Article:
Defending human dignity. That’s something else I can get behind. Safeguarding and caring for creation? Peaceful coexistence? Downright utopic.

He doesn’t live in the Papal residence. He’s been the first pope to include women in the foot washing ritual of inmates. He has begun to speak out about the role of women in the Catholic church. Basically, this guy is championing just about everyone his church has marginalized for centuries. He’s passionate about the plight of the poor. In short, he’s acting more like Jesus than just about any other pope I’ve ever heard of. As far as popes go, this is encouraging to me. He’s not perfect, of course. No one is. But this is a church steeped in tradition (not all of it logical or good), and he’s shaking people up.

The second thing is a personal experience that happened yesterday.

I was at work, and there was a moment where we went from deadeningly slow to really busy in about five minutes. I had a full section and was hustling to keep up with all my tables. I had this quiet, nice couple at one of my tables. The woman had short brown hair and was wearing pretty enamel jewelry. The man had a big goatee tied with a rubber band. They were unassuming and kind throughout the meal, and when I dropped off their check, I immediately ran out to the patio to check on my outside tables as this table started shuffling cash around to pay.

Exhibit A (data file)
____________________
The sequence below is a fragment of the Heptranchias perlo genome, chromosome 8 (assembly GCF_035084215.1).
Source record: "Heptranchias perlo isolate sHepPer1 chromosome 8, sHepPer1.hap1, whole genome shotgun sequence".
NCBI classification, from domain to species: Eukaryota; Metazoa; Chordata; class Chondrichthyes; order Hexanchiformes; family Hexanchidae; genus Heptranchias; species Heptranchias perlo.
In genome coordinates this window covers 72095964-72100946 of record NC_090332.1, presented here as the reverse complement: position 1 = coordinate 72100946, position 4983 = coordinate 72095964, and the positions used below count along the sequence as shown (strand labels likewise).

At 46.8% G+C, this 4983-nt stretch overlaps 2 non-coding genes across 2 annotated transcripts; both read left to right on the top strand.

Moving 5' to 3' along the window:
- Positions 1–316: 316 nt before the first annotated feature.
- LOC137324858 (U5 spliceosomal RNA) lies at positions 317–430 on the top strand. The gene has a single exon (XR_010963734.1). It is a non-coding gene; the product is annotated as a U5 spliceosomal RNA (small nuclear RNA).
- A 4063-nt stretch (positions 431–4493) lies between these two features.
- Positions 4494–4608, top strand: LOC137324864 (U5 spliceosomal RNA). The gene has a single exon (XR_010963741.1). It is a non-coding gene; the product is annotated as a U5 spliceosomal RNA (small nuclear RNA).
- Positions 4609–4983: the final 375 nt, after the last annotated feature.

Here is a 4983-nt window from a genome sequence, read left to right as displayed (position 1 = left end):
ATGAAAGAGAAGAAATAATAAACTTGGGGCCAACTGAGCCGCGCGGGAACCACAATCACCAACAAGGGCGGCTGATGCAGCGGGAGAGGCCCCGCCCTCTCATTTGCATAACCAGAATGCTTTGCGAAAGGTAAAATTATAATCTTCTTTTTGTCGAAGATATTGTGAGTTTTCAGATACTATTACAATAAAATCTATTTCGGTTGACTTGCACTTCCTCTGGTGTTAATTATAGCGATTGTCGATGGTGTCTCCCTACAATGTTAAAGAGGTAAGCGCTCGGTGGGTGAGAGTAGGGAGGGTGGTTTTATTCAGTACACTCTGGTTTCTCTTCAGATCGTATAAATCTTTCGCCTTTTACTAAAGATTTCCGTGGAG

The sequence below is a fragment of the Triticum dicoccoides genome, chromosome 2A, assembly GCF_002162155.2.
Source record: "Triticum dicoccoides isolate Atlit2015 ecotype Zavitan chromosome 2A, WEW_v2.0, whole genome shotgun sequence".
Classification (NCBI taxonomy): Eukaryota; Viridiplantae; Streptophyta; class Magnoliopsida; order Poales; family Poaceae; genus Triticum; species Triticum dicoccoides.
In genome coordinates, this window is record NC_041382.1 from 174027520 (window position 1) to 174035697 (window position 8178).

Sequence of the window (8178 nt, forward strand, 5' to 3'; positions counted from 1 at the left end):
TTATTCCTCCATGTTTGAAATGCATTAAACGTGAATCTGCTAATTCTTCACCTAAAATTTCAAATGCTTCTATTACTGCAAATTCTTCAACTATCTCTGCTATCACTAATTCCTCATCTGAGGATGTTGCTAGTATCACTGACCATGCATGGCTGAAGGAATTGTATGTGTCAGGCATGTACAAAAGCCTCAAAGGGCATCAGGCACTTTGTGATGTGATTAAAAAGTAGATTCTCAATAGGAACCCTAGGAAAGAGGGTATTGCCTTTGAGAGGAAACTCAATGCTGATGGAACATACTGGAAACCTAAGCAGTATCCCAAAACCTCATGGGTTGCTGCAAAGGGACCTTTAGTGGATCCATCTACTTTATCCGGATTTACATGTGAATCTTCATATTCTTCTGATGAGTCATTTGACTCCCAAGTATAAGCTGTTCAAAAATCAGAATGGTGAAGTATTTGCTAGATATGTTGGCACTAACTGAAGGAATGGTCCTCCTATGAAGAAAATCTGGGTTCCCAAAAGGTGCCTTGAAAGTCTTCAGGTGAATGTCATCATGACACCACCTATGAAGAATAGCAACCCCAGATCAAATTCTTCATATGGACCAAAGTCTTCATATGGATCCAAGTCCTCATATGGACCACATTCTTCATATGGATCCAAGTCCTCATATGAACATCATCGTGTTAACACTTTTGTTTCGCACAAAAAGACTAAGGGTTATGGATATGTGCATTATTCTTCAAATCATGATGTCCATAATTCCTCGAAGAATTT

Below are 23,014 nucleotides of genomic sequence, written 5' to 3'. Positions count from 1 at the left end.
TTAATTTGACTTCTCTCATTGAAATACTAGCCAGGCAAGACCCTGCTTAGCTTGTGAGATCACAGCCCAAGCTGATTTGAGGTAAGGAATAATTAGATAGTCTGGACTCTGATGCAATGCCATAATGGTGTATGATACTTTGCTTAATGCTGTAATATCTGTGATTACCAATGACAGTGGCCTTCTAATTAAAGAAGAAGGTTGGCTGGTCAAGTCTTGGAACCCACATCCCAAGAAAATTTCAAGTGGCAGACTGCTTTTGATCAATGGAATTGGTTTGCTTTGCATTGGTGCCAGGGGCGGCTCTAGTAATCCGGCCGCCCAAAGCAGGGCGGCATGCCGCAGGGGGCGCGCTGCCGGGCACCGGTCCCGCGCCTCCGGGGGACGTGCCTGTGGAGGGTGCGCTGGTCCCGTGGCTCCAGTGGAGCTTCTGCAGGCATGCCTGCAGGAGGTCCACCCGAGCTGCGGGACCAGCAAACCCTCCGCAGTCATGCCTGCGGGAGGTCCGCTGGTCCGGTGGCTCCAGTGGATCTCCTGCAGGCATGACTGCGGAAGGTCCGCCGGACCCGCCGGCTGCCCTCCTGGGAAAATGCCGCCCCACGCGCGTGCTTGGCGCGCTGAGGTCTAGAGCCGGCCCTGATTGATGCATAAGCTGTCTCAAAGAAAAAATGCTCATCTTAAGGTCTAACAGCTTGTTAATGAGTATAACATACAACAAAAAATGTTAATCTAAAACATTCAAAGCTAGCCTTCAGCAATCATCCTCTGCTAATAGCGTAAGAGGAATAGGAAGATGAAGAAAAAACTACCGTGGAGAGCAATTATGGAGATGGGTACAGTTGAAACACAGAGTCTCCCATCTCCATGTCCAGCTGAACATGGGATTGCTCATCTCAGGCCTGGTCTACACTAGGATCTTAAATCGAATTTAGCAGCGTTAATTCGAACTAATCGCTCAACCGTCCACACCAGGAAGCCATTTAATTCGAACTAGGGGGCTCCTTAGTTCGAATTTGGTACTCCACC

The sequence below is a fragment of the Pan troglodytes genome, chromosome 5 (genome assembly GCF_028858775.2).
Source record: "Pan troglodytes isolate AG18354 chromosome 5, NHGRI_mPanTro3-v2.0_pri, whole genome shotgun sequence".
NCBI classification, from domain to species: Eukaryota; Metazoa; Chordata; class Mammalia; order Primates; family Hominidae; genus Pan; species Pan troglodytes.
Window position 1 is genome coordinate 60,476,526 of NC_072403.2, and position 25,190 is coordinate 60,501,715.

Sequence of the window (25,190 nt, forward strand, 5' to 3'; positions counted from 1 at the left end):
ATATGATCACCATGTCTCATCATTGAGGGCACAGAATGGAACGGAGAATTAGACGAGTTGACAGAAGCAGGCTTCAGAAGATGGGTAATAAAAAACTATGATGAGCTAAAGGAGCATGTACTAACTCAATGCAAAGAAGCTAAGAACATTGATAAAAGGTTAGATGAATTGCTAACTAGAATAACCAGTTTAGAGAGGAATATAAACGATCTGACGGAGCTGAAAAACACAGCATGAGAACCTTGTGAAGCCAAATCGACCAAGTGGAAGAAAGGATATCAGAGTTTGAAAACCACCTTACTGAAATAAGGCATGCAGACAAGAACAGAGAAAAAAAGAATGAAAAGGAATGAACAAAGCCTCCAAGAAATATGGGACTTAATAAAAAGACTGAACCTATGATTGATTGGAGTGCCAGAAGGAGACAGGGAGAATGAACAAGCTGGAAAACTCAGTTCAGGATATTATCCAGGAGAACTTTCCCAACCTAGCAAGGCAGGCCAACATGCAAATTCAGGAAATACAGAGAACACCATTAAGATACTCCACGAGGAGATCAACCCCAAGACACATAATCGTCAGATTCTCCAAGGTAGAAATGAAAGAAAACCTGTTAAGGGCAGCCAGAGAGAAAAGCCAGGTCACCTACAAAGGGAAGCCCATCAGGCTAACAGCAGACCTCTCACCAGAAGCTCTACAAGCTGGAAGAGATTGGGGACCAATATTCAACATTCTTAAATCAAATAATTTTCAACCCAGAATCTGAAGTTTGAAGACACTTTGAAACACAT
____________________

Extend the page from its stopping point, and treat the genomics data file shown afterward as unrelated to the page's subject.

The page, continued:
When I came back in, they were already standing, the check book on the table. They thanked me and slinked out the door. I picked up the book, assuming they didn’t need change if they were leaving. And when I opened it, I saw this:

RedLettersBehind it was the cash they’d left.

Their check was $30.65. They left three twenties.

In case Monday is mashing your math skills, that’s a 100% tip.

They left me $30. Okay, $29.35. But still.

This little incident, aside from making this Grinch’s heart grow three sizes yesterday, made me ponder.

Religion and faith, to me, ought to make folks more kind, giving, generous, loving. More likely to help someone in need. More likely to comfort someone in pain. Instead, the images I see so often in this country are messages of bigotry and hatred. From horrific comments on what makes “legitimate rape” to using faith as a means to invade people’s bodies and bedrooms while (hypocritically) preaching about how government has no right to interfere in the lives of citizens.